(ii) hires or avails of any services for a consideration which has been paid or promised or partly paid and partly promised, or under any system of deferred payment and includes any beneficiary of such services other than the person who 'hires or avails of the services for consideration paid or promised, or partly paid and partly promised, or under any system of deferred payment, when such services are availed of with the approval of the first mentioned person but does not include a person who avails of such services for any commercial purposes;
Explanation.- For the purposes of this clause, 'commercial purpose' does not include use by a person of goods bought and used by him and services availed by him exclusively for the purposes of earning his livelihood by means of self-employment.
9. On reading of the above, it is clear that consumer is a person who purchases goods for consideration but does not include the person who buys the goods for commercial purpose. The explanation to the section carves out an exception by providing that if the goods are purchased for earning livelihood by way of self-employment, it shall not be treated as the commercial purpose.
10. The petitioner complainant has neither pleaded nor led any evidence to show that he had purchased the subject transformer exclusively for the purpose of earning his livelihood by means of self employment. The sole question which needs answer in this revision petition is whether or not the transformer was purchased for commercial purpose? If the answer to this question is in the affirmative, then of-course, the petitioner is not a consumer for the purpose of the Act and the consumer complaint filed by him is not maintainable.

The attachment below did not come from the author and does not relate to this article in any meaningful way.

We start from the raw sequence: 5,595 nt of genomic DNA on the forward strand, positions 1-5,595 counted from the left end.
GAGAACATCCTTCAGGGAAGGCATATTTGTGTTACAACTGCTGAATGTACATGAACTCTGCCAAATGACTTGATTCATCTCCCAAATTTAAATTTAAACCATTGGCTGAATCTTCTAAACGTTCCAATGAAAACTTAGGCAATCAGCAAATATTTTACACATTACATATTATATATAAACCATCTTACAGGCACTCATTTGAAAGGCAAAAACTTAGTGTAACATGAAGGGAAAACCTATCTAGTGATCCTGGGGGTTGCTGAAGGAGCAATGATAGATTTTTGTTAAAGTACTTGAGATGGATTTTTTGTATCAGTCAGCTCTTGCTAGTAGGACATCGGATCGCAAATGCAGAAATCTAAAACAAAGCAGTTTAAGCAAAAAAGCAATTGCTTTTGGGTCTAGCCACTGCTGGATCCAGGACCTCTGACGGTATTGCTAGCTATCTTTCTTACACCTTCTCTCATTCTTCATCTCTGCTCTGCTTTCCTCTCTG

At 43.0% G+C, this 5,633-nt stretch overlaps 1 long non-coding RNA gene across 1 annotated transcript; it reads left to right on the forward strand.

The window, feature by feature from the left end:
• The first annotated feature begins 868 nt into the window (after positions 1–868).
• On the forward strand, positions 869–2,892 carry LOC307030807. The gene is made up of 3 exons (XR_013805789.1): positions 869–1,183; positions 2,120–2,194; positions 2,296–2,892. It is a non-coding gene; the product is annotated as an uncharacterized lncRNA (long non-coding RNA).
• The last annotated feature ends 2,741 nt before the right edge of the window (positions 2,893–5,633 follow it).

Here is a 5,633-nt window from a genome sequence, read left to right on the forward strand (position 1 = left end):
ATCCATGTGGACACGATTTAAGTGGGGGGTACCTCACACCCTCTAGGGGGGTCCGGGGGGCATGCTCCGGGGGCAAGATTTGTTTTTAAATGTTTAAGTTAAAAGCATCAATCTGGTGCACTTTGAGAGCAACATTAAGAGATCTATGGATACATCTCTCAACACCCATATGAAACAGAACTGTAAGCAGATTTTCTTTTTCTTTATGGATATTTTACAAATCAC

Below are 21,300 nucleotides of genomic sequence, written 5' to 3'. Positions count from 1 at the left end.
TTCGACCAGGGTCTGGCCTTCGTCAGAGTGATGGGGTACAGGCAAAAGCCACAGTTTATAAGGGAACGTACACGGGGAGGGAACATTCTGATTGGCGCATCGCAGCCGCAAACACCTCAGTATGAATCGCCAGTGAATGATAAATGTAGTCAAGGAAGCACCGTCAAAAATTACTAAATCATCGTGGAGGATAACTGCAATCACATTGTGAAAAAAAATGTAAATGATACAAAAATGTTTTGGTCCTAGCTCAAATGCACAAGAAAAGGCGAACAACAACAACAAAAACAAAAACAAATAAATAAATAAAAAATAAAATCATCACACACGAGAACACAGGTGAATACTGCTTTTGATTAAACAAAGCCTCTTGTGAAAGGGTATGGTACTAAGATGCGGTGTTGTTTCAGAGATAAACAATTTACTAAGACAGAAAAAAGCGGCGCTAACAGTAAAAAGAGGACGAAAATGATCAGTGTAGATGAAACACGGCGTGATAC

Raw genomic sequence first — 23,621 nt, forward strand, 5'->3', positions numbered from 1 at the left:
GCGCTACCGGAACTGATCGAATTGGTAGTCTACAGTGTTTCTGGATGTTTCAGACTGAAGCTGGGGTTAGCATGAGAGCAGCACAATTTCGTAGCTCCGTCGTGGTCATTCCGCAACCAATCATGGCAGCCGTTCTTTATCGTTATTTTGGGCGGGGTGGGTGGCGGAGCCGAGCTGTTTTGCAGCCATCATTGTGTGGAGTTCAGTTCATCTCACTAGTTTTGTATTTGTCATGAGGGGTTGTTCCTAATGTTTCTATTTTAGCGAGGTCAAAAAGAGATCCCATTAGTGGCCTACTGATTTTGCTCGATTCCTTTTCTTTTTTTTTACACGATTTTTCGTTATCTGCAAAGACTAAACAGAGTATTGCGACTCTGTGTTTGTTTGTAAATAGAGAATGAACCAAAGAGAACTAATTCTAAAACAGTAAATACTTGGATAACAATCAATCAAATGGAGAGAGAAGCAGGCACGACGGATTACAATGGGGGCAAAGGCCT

11. Learned counsel for the petitioner has contended that State Commission has committed a grave error in failing to appreciate that the subject transformer was purchased in order to fulfill the requirement of the electricity supply company for getting electricity connection for the unit of the complainant. It is contended that the State Commission failed to appreciate that the District Forum rightly held that there was no direct nexus between the purchase of transformer and earning profit by running a unit. Thus, it is urged that the impugned order of the State Commission be set aside and the order of the District Forum be restored.
12. We do not find merit in the contention. Admittedly, complainant had purchased the transformer to ensure power supply to his new service station as per the electricity company norms. Thus, it is clear that the transformer was purchased in relation to commercial purpose i.e. providing the electricity to the unit which was essential component to run the service
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station. Thus, in view of the exception provided in Section 2 (1) (d) (i) & (ii), the respondent is not a consumer particularly when it is not the case of the complainant that he falls within the exception to Section 2 (1) (d) which gives restricted definition to the term 'commercial purpose.' 13. In view of the discussion above, there is no doubt in our mind that the respondent is not covered under the definition of consumer. Since he is not a consumer, he could not have maintained the consumer complaint. Therefore, the impugned orders cannot be sustained. 14. In the result, revision petition is allowed, orders of the foras below are set aside and complaint is dismissed.